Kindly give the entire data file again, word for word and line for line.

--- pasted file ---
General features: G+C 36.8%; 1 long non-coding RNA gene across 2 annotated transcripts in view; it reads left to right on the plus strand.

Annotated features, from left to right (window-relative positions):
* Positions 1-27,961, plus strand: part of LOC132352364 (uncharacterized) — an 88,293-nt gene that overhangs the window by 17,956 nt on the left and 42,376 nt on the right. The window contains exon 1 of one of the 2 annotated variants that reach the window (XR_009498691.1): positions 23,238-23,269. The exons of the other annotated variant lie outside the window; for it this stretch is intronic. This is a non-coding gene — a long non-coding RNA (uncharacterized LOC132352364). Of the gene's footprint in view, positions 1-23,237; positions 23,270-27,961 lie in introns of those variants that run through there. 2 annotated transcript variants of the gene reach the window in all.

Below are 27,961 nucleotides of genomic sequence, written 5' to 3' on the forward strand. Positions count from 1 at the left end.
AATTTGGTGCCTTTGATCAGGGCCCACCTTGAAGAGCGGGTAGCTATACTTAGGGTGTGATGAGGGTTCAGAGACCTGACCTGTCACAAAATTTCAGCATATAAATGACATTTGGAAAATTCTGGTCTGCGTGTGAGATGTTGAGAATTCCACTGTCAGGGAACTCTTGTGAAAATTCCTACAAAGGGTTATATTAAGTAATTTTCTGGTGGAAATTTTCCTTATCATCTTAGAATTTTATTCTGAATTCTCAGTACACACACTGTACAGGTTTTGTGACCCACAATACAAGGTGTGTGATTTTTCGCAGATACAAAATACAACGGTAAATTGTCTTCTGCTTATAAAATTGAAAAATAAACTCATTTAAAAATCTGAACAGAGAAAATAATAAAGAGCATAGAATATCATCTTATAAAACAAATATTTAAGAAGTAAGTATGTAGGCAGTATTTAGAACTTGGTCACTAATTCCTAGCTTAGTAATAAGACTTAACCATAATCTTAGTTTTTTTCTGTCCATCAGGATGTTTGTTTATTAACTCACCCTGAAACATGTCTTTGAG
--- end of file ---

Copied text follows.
General features: G+C 36.8%; 1 long non-coding RNA gene across 2 annotated transcripts in view; it reads left to right on the plus strand.

Annotated features, from left to right (window-relative positions):
* Positions 1-27,961, plus strand: part of LOC132352364 (uncharacterized) — an 88,293-nt gene that overhangs the window by 17,956 nt on the left and 42,376 nt on the right. The window contains exon 1 of one of the 2 annotated variants that reach the window (XR_009498691.1): positions 23,238-23,269. The exons of the other annotated variant lie outside the window; for it this stretch is intronic. This is a non-coding gene — a long non-coding RNA (uncharacterized LOC132352364). Of the gene's footprint in view, positions 1-23,237; positions 23,270-27,961 lie in introns of those variants that run through there. 2 annotated transcript variants of the gene reach the window in all.

Below are 27,961 nucleotides of genomic sequence, written 5' to 3' on the forward strand. Positions count from 1 at the left end.
AATTTGGTGCCTTTGATCAGGGCCCACCTTGAAGAGCGGGTAGCTATACTTAGGGTGTGATGAGGGTTCAGAGACCTGACCTGTCACAAAATTTCAGCATATAAATGACATTTGGAAAATTCTGGTCTGCGTGTGAGATGTTGAGAATTCCACTGTCAGGGAACTCTTGTGAAAATTCCTACAAAGGGTTATATTAAGTAATTTTCTGGTGGAAATTTTCCTTATCATCTTAGAATTTTATTCTGAATTCTCAGTACACACACTGTACAGGTTTTGTGACCCACAATACAAGGTGTGTGATTTTTCGCAGATACAAAATACAACGGTAAATTGTCTTCTGCTTATAAAATTGAAAAATAAACTCATTTAAAAATCTGAACAGAGAAAATAATAAAGAGCATAGAATATCATCTTATAAAACAAATATTTAAGAAGTAAGTATGTAGGCAGTATTTAGAACTTGGTCACTAATTCCTAGCTTAGTAATAAGACTTAACCATAATCTTAGTTTTTTTCTGTCCATCAGGATGTTTGTTTATTAACTCACCCTGAAACATGTCTTTGAG